Accolades abound for Film, TV and Media Studies
3 NOVEMBER 2006
Accolades abound for University of Auckland's Department of Film, Television and Media Studies
The accolades are pouring in for staff and students at The University of Auckland's Department of Film, Television and Media Studies, rounding off an excellent year for the programme.
Associate Professor and acclaimed filmmaker Annie Goldson's film, Elgar's Enigma, is a finalist in the Best Documentary category and the Best Editing (Documentary) category in this year's Qantas Media Awards. The film is inspired by the theory that English composer Edward Elgar wrote his Cello Concerto in Em as a tribute to the WW1 death of a young New Zealand soldier, the son of Elgar's first great love, Helen Weaver. The awards will screen on TV One on 18 November, just in time for Annie to fly back from Melbourne, where the film is screening at the Film and History Association of Australasia's conference. Elgar's Enigma has also had a successful run at the television market MIPCOM in Europe, where it was represented by its distributor, nbdtv.com, and sold to a number of territories.
Annie also produced Pacific Solution, which explores the daily lives of a number of Afghan boys from the MV Tampa, now living in Mangere, Auckland. The film is a finalist for Best Documentary in the Media Peace Awards, held at the Maidment Theatre on 9 November.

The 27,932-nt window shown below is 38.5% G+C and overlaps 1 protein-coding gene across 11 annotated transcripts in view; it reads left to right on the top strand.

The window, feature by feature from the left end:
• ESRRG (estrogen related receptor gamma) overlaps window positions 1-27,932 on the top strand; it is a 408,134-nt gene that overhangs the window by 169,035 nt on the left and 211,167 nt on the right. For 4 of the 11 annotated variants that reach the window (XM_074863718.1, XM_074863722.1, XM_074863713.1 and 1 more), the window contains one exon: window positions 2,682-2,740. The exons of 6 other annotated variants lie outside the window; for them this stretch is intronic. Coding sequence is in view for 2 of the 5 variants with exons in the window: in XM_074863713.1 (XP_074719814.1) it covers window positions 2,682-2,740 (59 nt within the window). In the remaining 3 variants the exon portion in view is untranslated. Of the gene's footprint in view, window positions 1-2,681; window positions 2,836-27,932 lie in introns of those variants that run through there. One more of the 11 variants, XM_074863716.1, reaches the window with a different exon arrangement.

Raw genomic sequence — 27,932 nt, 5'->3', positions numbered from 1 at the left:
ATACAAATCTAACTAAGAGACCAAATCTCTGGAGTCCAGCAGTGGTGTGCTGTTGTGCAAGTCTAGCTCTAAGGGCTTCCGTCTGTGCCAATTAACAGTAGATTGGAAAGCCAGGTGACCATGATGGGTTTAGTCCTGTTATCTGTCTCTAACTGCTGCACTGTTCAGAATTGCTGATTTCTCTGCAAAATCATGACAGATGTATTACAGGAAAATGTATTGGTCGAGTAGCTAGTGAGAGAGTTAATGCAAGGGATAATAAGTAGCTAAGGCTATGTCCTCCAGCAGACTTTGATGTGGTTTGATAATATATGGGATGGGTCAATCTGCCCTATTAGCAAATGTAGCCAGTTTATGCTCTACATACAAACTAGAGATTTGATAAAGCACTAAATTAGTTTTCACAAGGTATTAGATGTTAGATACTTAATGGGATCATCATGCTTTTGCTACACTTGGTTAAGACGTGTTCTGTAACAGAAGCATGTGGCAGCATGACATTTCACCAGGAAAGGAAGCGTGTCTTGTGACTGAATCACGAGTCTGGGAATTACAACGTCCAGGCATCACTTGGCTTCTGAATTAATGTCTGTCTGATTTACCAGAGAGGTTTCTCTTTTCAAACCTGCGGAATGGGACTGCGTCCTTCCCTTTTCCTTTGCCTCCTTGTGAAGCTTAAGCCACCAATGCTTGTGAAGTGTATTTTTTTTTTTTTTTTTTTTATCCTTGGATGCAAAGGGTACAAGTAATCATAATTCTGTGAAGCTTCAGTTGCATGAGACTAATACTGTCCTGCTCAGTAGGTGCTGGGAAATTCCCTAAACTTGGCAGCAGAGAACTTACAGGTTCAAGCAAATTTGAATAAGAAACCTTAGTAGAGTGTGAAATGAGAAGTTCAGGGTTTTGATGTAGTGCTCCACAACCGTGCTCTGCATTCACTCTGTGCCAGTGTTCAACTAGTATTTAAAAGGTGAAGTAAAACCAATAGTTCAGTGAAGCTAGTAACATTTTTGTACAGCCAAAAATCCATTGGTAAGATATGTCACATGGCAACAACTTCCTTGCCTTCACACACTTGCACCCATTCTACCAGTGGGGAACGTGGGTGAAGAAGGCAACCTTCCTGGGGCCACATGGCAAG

Annie has also received major investment funding from New Zealand On Air in the latest round for her new film, Tabu Soro: Murder in the Pacific, which traces the 2001 killings in Fiji of New Zealand Red Cross Director-General John Scott and his partner Greg Scrivener.
James Frankham, director of Pacific Solution and a student in the University of Auckland's Masters in Creative and Performing Arts (MCPA), is also winning acclaim. A finalist at the Media Peace Awards, James has received funding from Creative New Zealand for his planned film, Wakamoana. James also received a special award for his pitch at the DOCNZ Festival for most promising new project, winning a place at the AIDC Festival/Marketplace in Adelaide in February.
Alongside James, current and former graduates of the University's FTVMS Department are also excelling. Two former students, Toa Fraser, writer/director of No. 2 (who also sits on the Board of Advisors of FTVMS' production programme) and Sandor Lau, director of Squeegee Bandit, are finalists in SPADA's Young Filmmaker of the Year. They are following in the footsteps of last year's winner, Roseanne Liang, director of Banana in a Nutshell and another MCPA graduate.
Sandor also won Best Long Documentary at the Wairoa Maori Film Festival. Another MCPA documentary graduate, Sophie Zhang, won Best Short for So Far yet So Close, her thesis project from last year. Sophie has recently received a commission from Maori Television to direct a follow-up to her student work. Kirsty MacDonald, another MA student, won Best NZ Short Documentary and Best Emerging NZ Documentary Filmmaker at the recent DOCNZ International Documentary Festival for her short film, Black and White.